What role does arts funding have?

When there is funding available, the artist can fully focus on being an artist. It’s hard to expect from an artistic person to also have the commercial skills. Most artists would prefer to focus on their works full time, but it is stressful as you also need to make sure you have enough money to live and buy materials to experiment with.

What’s your dream project?

I would not want another job other than what I do now. But I do like to be challenged, such as when asked to create a commissioned piece of art.

Name three artists you’d like to be compared to.

It’s impossible for me to compare myself to famous artists. My favourites are Tapies, Gerhard Richter, Rothko and Cy Wombly, however, I would not compare myself to them.

Favorite or most inspirational place?

Most of my inspiration comes from within. I sometimes take photographs of world-travels from one of my daughters as inspiration. Usually, I just start to paint, and the landscape gets created by itself. I love the roughness of nature, wild flowers, the storm, the wind, rocks in the water, the sea and its waves.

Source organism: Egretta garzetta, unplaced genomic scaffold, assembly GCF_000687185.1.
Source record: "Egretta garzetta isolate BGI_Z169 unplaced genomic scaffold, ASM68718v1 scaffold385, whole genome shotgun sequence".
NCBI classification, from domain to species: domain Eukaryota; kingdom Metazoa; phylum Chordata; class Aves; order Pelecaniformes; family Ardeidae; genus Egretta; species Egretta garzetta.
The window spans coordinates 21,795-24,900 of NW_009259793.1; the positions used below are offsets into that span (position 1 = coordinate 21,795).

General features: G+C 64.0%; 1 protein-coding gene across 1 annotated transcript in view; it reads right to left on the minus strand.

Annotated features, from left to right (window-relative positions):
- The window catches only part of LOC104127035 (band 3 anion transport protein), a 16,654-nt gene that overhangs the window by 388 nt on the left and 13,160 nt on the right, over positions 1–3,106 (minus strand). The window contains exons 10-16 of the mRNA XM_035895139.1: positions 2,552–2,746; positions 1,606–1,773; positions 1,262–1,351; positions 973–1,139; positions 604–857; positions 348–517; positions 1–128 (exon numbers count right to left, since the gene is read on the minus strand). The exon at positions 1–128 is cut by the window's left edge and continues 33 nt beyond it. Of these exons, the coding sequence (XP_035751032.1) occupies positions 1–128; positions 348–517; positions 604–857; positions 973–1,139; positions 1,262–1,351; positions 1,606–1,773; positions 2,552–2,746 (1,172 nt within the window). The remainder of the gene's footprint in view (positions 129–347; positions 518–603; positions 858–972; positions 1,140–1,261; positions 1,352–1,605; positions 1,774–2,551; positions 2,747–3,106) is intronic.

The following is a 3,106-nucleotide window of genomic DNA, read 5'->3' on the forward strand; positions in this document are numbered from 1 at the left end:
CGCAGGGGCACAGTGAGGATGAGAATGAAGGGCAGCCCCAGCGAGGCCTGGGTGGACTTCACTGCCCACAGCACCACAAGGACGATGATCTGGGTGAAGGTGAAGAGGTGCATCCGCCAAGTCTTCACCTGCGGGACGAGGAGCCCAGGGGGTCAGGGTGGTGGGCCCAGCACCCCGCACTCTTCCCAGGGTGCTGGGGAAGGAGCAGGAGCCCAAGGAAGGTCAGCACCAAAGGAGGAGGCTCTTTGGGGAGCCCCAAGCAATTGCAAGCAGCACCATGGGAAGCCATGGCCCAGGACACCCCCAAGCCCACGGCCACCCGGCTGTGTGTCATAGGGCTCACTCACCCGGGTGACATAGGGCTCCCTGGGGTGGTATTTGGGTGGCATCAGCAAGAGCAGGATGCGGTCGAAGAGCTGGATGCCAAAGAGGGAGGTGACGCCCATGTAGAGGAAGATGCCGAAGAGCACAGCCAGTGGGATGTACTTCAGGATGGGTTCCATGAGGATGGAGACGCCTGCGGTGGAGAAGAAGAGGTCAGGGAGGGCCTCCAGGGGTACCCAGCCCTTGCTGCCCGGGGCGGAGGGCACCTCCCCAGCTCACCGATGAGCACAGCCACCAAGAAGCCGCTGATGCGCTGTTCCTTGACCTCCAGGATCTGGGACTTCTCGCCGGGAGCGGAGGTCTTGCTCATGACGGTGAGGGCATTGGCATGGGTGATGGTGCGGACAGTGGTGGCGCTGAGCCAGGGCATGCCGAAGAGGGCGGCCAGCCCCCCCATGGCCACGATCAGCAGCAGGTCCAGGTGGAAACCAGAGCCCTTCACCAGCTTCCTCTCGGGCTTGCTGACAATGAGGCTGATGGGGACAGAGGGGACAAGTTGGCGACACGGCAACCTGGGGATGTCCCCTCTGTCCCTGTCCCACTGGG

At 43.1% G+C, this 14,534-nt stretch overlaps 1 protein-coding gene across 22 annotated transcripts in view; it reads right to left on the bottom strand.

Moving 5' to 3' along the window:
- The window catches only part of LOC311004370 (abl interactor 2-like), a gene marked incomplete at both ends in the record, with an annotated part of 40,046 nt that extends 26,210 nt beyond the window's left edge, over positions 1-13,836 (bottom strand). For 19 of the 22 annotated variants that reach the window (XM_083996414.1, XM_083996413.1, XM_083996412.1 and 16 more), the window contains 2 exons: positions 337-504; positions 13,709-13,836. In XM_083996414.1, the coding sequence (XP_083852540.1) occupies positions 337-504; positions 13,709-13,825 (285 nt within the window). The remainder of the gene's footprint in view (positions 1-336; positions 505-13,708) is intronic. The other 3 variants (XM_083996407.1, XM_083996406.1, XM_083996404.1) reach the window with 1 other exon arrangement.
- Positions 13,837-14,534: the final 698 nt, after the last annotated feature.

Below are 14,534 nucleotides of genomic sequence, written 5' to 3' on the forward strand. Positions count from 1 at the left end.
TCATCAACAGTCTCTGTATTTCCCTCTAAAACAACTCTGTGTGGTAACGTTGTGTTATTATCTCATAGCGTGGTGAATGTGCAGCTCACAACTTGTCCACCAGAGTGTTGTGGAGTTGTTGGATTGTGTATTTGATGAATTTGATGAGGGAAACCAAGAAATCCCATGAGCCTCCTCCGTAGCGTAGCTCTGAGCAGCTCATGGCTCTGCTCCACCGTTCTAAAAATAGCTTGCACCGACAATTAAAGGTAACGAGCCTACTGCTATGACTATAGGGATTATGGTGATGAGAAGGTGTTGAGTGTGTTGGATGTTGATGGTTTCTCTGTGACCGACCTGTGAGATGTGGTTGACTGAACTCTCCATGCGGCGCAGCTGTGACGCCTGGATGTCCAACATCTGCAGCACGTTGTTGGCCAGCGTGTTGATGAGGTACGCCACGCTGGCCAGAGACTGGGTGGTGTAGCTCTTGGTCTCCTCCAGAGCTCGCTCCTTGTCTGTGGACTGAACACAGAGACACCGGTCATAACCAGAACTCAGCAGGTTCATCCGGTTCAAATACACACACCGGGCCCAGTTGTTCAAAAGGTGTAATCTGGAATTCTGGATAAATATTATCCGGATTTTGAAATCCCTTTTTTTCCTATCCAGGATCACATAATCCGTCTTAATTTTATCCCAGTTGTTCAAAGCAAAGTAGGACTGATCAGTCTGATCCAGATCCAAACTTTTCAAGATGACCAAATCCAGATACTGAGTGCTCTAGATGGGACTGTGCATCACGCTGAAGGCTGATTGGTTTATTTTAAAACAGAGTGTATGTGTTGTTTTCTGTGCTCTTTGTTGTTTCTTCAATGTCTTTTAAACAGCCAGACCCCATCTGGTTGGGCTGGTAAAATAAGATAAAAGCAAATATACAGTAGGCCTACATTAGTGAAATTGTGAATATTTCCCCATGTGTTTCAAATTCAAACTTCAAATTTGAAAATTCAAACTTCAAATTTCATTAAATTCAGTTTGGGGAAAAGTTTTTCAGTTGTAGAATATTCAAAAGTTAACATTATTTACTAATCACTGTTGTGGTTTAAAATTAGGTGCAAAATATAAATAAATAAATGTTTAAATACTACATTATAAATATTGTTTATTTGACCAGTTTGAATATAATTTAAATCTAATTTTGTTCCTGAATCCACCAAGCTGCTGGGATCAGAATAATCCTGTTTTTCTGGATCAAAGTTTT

What’s the best piece of advice you’ve been given?

‘Let go’. ‘Don’t think’. Just paint for the sake of painting, don’t force yourself to make something beautiful. It doesn’t work. Create from the heart.

Professionally, what’s your goal?

I am very happy that people around the world are enjoying my work, as they became part of their homes. I hope I can contribute even more to making people’s home an even nicer place to be.

Future plans

I am content right now; I would like to continue my work flow as it is.